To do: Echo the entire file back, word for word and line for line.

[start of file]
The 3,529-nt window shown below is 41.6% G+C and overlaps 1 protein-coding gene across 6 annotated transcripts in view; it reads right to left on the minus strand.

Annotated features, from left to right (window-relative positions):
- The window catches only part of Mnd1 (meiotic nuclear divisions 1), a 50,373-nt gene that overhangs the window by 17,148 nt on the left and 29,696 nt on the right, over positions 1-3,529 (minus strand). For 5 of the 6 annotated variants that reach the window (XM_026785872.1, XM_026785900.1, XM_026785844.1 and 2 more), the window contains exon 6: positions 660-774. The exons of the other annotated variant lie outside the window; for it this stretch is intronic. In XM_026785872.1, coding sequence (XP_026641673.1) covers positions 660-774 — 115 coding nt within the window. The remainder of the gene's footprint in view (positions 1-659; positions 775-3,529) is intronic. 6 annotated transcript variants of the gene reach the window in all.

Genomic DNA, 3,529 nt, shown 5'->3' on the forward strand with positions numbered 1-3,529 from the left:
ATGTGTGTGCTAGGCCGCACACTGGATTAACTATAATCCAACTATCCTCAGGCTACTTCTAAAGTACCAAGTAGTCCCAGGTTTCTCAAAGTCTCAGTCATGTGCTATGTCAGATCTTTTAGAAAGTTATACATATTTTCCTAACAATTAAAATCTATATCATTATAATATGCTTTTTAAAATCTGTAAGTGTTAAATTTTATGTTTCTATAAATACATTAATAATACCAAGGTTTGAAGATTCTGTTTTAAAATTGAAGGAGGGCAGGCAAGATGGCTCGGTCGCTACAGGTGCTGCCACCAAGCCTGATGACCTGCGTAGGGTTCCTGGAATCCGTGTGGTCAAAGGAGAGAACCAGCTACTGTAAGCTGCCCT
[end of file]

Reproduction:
The 3,529-nt window shown below is 41.6% G+C and overlaps 1 protein-coding gene across 6 annotated transcripts in view; it reads right to left on the minus strand.

Annotated features, from left to right (window-relative positions):
- The window catches only part of Mnd1 (meiotic nuclear divisions 1), a 50,373-nt gene that overhangs the window by 17,148 nt on the left and 29,696 nt on the right, over positions 1-3,529 (minus strand). For 5 of the 6 annotated variants that reach the window (XM_026785872.1, XM_026785900.1, XM_026785844.1 and 2 more), the window contains exon 6: positions 660-774. The exons of the other annotated variant lie outside the window; for it this stretch is intronic. In XM_026785872.1, coding sequence (XP_026641673.1) covers positions 660-774 — 115 coding nt within the window. The remainder of the gene's footprint in view (positions 1-659; positions 775-3,529) is intronic. 6 annotated transcript variants of the gene reach the window in all.

Genomic DNA, 3,529 nt, shown 5'->3' on the forward strand with positions numbered 1-3,529 from the left:
ATGTGTGTGCTAGGCCGCACACTGGATTAACTATAATCCAACTATCCTCAGGCTACTTCTAAAGTACCAAGTAGTCCCAGGTTTCTCAAAGTCTCAGTCATGTGCTATGTCAGATCTTTTAGAAAGTTATACATATTTTCCTAACAATTAAAATCTATATCATTATAATATGCTTTTTAAAATCTGTAAGTGTTAAATTTTATGTTTCTATAAATACATTAATAATACCAAGGTTTGAAGATTCTGTTTTAAAATTGAAGGAGGGCAGGCAAGATGGCTCGGTCGCTACAGGTGCTGCCACCAAGCCTGATGACCTGCGTAGGGTTCCTGGAATCCGTGTGGTCAAAGGAGAGAACCAGCTACTGTAAGCTGCCCT